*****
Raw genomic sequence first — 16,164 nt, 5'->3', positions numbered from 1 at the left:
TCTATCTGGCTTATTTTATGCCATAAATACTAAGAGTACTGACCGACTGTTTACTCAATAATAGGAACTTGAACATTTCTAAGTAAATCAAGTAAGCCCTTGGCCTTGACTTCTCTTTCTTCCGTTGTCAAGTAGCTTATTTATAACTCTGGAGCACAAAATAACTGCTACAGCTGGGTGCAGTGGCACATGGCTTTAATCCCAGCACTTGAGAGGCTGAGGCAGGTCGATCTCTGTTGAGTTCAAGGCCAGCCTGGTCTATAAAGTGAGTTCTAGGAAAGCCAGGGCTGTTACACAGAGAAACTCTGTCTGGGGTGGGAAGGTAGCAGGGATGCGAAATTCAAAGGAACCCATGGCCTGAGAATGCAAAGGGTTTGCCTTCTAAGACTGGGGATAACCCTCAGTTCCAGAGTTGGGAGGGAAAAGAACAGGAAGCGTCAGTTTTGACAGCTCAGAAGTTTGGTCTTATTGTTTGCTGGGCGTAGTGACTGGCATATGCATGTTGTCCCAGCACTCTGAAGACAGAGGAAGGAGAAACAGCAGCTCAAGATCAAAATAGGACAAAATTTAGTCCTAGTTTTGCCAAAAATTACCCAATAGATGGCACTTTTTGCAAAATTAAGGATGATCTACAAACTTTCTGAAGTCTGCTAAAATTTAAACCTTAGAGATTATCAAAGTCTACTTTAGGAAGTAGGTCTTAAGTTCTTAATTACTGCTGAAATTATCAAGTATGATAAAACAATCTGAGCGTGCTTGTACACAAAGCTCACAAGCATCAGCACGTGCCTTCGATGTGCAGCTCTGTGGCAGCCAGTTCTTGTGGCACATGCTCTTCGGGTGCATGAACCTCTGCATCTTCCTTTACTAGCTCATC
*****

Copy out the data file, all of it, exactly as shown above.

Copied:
Raw genomic sequence first — 16,164 nt, 5'->3', positions numbered from 1 at the left:
TCTATCTGGCTTATTTTATGCCATAAATACTAAGAGTACTGACCGACTGTTTACTCAATAATAGGAACTTGAACATTTCTAAGTAAATCAAGTAAGCCCTTGGCCTTGACTTCTCTTTCTTCCGTTGTCAAGTAGCTTATTTATAACTCTGGAGCACAAAATAACTGCTACAGCTGGGTGCAGTGGCACATGGCTTTAATCCCAGCACTTGAGAGGCTGAGGCAGGTCGATCTCTGTTGAGTTCAAGGCCAGCCTGGTCTATAAAGTGAGTTCTAGGAAAGCCAGGGCTGTTACACAGAGAAACTCTGTCTGGGGTGGGAAGGTAGCAGGGATGCGAAATTCAAAGGAACCCATGGCCTGAGAATGCAAAGGGTTTGCCTTCTAAGACTGGGGATAACCCTCAGTTCCAGAGTTGGGAGGGAAAAGAACAGGAAGCGTCAGTTTTGACAGCTCAGAAGTTTGGTCTTATTGTTTGCTGGGCGTAGTGACTGGCATATGCATGTTGTCCCAGCACTCTGAAGACAGAGGAAGGAGAAACAGCAGCTCAAGATCAAAATAGGACAAAATTTAGTCCTAGTTTTGCCAAAAATTACCCAATAGATGGCACTTTTTGCAAAATTAAGGATGATCTACAAACTTTCTGAAGTCTGCTAAAATTTAAACCTTAGAGATTATCAAAGTCTACTTTAGGAAGTAGGTCTTAAGTTCTTAATTACTGCTGAAATTATCAAGTATGATAAAACAATCTGAGCGTGCTTGTACACAAAGCTCACAAGCATCAGCACGTGCCTTCGATGTGCAGCTCTGTGGCAGCCAGTTCTTGTGGCACATGCTCTTCGGGTGCATGAACCTCTGCATCTTCCTTTACTAGCTCATC